In terms of product sales, licensing agreements between universities and companies contributed as much as $187 billion to US Gross Domestic Product (GDP) during 1996-2007, according to new estimates.

Moreover, the total contribution of university licensing to the gross output of industry overall during the period was no less than $108.5 billion and as much as $457.1 billion, based on “very conservative models,” says the research, which was conducted for the US Biotechnology Industry Organization (BIO).

The study authors point out that these totals are “significantly conservative,” because their assessment of the economic impact of university licensing is based solely on royalty data and does not attempt to value other significant economic contributions of university-based research.

The study also estimates that university-licensed products commercialized by industry created at least 279,000 new jobs across the US during 1996-2007, and points out that the annual change in US GDP which is due to university-licensed products has increased every year during the review period.

Welcoming these findings, BIO’s chief executive Jim Greenwood said they provide new evidence for the importance to America’s innovation economy of the Bayh-Dole Act. The proper title of this legislation, which was enacted in December 1980, is the University and Small Business Patent Procedures Act, but is widely referred to by its sponsors’ names, Senators Birch Bayh of Indiana and Bob Dole of Kansas. The Act permits and encourages industry to partner with research universities to turn federally-funded basic research into new products and gives universities, non-profit organizations and small businesses intellectual property (IP) control of their inventions and other IP resulting from federal funding. Under the Act, university inventors can patent their discoveries and license them to commercial partners with maximum flexibility and limited federal bureaucracy, says BIO.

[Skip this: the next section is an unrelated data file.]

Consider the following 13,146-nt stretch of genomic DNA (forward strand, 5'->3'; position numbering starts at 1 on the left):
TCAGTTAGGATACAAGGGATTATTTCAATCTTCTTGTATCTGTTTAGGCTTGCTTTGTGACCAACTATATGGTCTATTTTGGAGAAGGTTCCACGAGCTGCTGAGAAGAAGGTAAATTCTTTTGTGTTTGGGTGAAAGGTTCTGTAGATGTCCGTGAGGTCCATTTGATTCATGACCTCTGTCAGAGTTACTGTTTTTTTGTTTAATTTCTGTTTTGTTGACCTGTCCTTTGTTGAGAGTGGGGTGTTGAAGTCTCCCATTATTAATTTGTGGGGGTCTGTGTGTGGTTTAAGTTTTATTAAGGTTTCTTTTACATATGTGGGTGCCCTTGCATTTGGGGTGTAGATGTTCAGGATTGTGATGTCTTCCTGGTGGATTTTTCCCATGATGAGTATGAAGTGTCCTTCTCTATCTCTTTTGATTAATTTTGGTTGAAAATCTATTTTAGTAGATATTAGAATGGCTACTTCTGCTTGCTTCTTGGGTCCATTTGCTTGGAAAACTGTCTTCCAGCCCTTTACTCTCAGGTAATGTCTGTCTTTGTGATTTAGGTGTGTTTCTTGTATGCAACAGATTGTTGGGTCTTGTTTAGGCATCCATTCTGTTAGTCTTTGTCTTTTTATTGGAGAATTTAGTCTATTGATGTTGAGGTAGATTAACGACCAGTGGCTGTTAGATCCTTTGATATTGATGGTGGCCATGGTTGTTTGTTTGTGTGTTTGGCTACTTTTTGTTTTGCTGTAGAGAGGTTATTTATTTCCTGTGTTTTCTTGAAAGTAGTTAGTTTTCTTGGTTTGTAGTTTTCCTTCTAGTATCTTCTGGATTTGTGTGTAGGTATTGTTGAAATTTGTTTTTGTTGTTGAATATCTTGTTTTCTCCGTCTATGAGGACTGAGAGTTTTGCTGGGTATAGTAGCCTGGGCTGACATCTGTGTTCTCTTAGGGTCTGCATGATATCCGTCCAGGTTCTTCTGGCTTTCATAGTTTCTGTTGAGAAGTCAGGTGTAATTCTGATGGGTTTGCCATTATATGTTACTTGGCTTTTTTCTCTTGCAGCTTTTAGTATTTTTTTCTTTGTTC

“Because of this inspired piece of legislation, the US leads the world in commercializing university-based research to create new companies and good, high-paying jobs throughout the country,” said Mr Greenwood. Before the Act was passed, inventions arising from the billions of taxpayer dollars invested annually in university research remained largely on laboratory shelves and were rarely commercialized because of restrictive patenting and licensing practices, says BIO.

However, Mr Greenwood cautioned that technology transfer, and the US patent system on which it is based, cannot be taken for granted, especially in the current economy, “Preserving this system is critical to ensuring US economic revival and spurring the next wave of American innovation in the life sciences,” he said.

BIO has also released a survey of its member companies which shows, it says, that university-based technology transfer serves as a foundation for the creation of many biotechnology companies and industry job growth; half of the companies surveyed were founded on the basis of obtaining an in-license agreement with significant, subsequent job growth.

The survey also shows “robust technology transfer occurring between biotech companies and research universities, but very limited in-license agreements with the more restrictive federal government,” says BIO.

Moreover, 71% of respondents indicated that they have more than half of their in-license agreements with US-based entities, and the responses show clearly that flexible licensing practices, including the ability to obtain exclusive licenses where necessary, is a critical component of successful technology transfer and product commercialization, the organisation notes.

The survey’s findings demonstrate “the need for policymakers to protect and preserve the currently flexible tech transfer system in the United States,” said Mr Greenwood.